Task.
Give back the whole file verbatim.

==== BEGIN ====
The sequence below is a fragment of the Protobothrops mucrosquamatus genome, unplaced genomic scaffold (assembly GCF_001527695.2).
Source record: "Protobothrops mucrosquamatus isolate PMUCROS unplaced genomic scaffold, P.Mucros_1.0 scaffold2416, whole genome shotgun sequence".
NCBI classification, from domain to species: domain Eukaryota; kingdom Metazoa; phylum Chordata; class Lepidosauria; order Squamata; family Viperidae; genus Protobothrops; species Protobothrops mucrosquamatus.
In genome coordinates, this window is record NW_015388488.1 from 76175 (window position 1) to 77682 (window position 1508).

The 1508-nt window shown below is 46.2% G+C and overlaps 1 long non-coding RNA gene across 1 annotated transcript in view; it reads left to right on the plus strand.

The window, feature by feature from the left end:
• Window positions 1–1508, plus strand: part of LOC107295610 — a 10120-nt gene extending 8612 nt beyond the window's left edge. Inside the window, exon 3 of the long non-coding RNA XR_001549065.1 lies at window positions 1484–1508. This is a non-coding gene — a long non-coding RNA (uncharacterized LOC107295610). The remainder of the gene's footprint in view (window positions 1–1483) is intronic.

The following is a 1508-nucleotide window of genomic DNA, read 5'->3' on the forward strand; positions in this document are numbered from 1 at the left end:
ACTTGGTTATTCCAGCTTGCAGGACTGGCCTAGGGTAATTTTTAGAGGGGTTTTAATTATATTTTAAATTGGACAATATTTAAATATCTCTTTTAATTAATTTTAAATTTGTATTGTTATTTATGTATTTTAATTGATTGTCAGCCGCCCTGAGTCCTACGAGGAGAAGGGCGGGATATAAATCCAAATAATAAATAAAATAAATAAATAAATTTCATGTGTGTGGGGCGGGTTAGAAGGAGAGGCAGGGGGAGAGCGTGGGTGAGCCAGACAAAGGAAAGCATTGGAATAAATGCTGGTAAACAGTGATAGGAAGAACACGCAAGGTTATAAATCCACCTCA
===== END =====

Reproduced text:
The sequence below is a fragment of the Protobothrops mucrosquamatus genome, unplaced genomic scaffold (assembly GCF_001527695.2).
Source record: "Protobothrops mucrosquamatus isolate PMUCROS unplaced genomic scaffold, P.Mucros_1.0 scaffold2416, whole genome shotgun sequence".
NCBI classification, from domain to species: domain Eukaryota; kingdom Metazoa; phylum Chordata; class Lepidosauria; order Squamata; family Viperidae; genus Protobothrops; species Protobothrops mucrosquamatus.
In genome coordinates, this window is record NW_015388488.1 from 76175 (window position 1) to 77682 (window position 1508).

The 1508-nt window shown below is 46.2% G+C and overlaps 1 long non-coding RNA gene across 1 annotated transcript in view; it reads left to right on the plus strand.

The window, feature by feature from the left end:
• Window positions 1–1508, plus strand: part of LOC107295610 — a 10120-nt gene extending 8612 nt beyond the window's left edge. Inside the window, exon 3 of the long non-coding RNA XR_001549065.1 lies at window positions 1484–1508. This is a non-coding gene — a long non-coding RNA (uncharacterized LOC107295610). The remainder of the gene's footprint in view (window positions 1–1483) is intronic.

The following is a 1508-nucleotide window of genomic DNA, read 5'->3' on the forward strand; positions in this document are numbered from 1 at the left end:
ACTTGGTTATTCCAGCTTGCAGGACTGGCCTAGGGTAATTTTTAGAGGGGTTTTAATTATATTTTAAATTGGACAATATTTAAATATCTCTTTTAATTAATTTTAAATTTGTATTGTTATTTATGTATTTTAATTGATTGTCAGCCGCCCTGAGTCCTACGAGGAGAAGGGCGGGATATAAATCCAAATAATAAATAAAATAAATAAATAAATTTCATGTGTGTGGGGCGGGTTAGAAGGAGAGGCAGGGGGAGAGCGTGGGTGAGCCAGACAAAGGAAAGCATTGGAATAAATGCTGGTAAACAGTGATAGGAAGAACACGCAAGGTTATAAATCCACCTCA